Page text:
How Defense to Repayment Rule Changes Could Affect Your Student Loans

While it’s hard enough paying back student loans, many borrowers are stuck with debt from schools that defrauded them.

However, the Department of Education says borrowers should not have to pay back student loans if their school defrauded them. And now we are seeing the federal agency’s proposed changes to the borrower defense to repayment rule.

Ultimately, these changes should make it easier for students to have federal direct student loans discharged if they are owed to a school that engaged in fraudulent activity.

Defense to repayment rule as it stands today

The current borrower defense to repayment rule says that borrowers may only have their debts discharged if it can be proven that the school violated the laws of the state.

For instance, perhaps a school used illegal or deceptive tactics in violation of state law to persuade students to borrow money for higher education. These students can apply to have their federal loans discharged.

However, according to The Washington Post, the borrower defense to repayment rule was rarely used until the 2014 collapse of the Corinthian Colleges for-profit chain. This set off an avalanche of claims sent to the U.S. Department of Education.

The federal agency was forced to take steps to fix the system and create a new standard for students to seek debt relief from federal student loans. This is the reform we are now seeing proposed.

“Students who are defrauded deserve an efficient, transparent and fair process to get the loan relief to which they are legally entitled,” says Secretary of Education John B. King Jr in The Washington Post. “And schools that harm their students should be on the hook for the damage.”

How proposed changes would make things easier

In June 2016, the Department of Education published the Unofficial Notice of Proposed Rulemaking to Amend Direct Loan Program Regulations on Borrower Defense.

The proposed rules are open for public comment until August 1, 2016. It will then be published on November 1, 2016, and is expected to go into effect by July 1, 2017.

However, these changes will not apply to federal student loans retroactively.

That means revisions will only be applicable to federal student loans taken out on or after July 1, 2017. Federal student loans that were taken out before July 1, 2017, will be subject to the rule as it stands today.

New qualifying circumstances for defense to repayment

If the proposed rules are instituted as is, borrowers may claim the borrower defense to repayment rule under three new circumstances.

1. If a court of law finds the school guilty of violating state or federal law.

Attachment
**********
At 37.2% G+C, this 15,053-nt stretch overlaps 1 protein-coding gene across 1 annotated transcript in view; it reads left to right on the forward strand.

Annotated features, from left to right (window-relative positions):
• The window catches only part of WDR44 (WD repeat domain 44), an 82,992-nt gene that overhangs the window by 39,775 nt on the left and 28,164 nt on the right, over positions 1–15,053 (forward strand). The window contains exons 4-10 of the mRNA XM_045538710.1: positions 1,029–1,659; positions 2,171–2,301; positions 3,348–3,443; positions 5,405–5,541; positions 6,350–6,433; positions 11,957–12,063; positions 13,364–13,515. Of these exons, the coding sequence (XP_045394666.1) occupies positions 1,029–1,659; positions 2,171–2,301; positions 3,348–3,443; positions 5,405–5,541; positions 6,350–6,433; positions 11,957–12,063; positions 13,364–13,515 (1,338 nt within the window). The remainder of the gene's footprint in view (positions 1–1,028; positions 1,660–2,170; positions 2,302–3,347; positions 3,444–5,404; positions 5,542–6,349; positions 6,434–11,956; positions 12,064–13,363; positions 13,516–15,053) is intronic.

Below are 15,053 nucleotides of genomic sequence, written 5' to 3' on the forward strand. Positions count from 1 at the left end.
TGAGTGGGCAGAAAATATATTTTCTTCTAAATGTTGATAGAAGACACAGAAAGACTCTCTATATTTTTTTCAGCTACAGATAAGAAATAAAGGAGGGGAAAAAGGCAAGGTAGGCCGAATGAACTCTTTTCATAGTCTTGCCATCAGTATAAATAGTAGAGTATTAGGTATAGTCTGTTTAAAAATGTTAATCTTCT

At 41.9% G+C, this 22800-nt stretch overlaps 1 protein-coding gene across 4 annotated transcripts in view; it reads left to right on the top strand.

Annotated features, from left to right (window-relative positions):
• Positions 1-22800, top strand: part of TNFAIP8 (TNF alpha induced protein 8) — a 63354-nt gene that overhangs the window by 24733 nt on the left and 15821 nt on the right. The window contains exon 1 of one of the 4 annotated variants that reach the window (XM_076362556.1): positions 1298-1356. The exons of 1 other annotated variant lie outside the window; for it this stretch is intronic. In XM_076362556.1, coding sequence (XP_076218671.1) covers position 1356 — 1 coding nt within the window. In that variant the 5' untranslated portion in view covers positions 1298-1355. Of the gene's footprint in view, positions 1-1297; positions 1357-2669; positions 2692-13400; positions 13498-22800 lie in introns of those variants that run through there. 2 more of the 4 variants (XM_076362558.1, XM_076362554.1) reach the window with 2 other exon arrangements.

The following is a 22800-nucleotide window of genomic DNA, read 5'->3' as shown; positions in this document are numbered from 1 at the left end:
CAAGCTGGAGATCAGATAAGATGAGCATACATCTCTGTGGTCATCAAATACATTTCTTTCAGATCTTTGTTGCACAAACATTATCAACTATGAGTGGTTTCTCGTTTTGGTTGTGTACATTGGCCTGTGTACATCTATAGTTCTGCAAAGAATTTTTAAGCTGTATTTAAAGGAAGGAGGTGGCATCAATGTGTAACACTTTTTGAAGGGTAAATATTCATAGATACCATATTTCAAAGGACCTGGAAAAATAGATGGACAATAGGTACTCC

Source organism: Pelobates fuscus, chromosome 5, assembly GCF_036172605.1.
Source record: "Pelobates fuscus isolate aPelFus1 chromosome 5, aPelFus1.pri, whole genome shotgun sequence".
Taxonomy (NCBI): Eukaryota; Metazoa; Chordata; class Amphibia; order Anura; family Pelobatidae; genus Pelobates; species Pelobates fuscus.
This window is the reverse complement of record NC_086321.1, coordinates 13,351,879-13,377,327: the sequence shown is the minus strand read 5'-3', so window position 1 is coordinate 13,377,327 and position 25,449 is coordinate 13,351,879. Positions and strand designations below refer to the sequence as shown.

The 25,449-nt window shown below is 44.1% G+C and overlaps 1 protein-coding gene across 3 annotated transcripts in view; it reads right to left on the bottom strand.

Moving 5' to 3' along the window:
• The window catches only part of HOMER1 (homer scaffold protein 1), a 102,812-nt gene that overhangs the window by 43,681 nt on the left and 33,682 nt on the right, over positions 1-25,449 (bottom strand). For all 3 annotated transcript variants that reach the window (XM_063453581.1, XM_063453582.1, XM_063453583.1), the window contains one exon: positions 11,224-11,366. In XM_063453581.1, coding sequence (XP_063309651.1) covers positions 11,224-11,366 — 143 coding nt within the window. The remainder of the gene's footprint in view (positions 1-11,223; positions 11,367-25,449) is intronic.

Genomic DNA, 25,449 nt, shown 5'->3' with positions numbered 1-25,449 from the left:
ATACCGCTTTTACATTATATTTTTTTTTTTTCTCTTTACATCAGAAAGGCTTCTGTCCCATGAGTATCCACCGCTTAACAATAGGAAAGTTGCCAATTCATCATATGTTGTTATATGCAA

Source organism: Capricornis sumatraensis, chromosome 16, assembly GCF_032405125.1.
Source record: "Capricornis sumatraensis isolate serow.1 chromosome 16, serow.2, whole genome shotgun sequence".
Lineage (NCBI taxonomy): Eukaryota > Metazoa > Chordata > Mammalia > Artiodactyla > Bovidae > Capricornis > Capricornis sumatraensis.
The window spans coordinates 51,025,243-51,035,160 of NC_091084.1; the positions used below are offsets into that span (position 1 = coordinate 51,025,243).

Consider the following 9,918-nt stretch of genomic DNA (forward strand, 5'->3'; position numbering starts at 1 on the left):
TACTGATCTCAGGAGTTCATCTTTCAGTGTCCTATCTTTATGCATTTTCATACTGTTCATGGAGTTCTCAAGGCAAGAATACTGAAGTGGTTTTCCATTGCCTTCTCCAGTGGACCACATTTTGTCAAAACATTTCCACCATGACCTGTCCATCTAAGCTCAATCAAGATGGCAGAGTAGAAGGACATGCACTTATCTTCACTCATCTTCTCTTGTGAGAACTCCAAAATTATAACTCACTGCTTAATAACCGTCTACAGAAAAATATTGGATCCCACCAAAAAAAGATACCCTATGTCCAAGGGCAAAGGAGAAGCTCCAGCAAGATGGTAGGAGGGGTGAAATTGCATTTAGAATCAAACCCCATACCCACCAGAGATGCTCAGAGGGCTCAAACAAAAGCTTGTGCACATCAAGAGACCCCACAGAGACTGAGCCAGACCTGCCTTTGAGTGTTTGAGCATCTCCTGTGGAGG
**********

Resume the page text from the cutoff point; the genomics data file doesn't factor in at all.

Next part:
This takes the burden of proof off of the student, as a court has already determined the school to be in violation.

For instance, in October 2015, Corinthian Colleges was found liable for a host of violations. This resulted in a $530 million judgment.

2. If the school commits a breach of contract.

As stated in the Notice of Proposed Rulemaking, “a breach of contract borrower defense may be raised where a school has failed to deliver specific obligations, such as programs and services, it has committed to by contract.”

Contracts may include enrollment agreements, as well as catalogs, bulletins, circulars, student handbooks, and school regulations.

3. If the school misrepresents something that the student used as the basis for their decision to attend.

The Notice of Proposed Rulemaking states that the borrower defense may be applicable to “misrepresentations about its facilities, financial charges, programs, or employability of its graduates.”

Withholding of information such as this could also be considered misrepresentation.

No more red tape

Currently, schools are able to delay and prevent the student complaint process.

However, the new regulations attached to the defense to repayment would do the following:

  • Prevent schools from requiring that students first engage in a school’s internal complaint process before contacting accrediting and government agencies about the complaint
  • Prohibit the use of predispute mandatory arbitration agreements by schools
  • Prohibit the use of class action lawsuit waivers
  • Require schools to disclose to and notify the [Education] Secretary of arbitration filings

How you would make a claim

Under the proposed changes, all qualifying claims would be submitted to and handled by the Student Aid Enforcement Unit at the Federal Student Aid office.

There would be no statute of limitations on making a claim for discharge. However, a qualifying claim must be made while the borrower still has an outstanding student loan balance.

If a borrower wants to be reimbursed for student loan payments already made, they must submit the claim within 6 years of the violation. The only exception to this rule is if the claim being made is based on a court finding.

What do you think?

The Department of Education wants to know what you think of their proposed changes to the borrower defense to repayment rule.

If you would like to share your thoughts, the proposed rules are open for public comment until August 1, 2016. Comments received will be considered before the final publication of the rule in November. The new borrower defense to repayment rule will go into effect next year.

Hopefully, you will never find yourself in a situation requiring such a claim be made. But it’s good to know reform is on the way for borrowers who need it.

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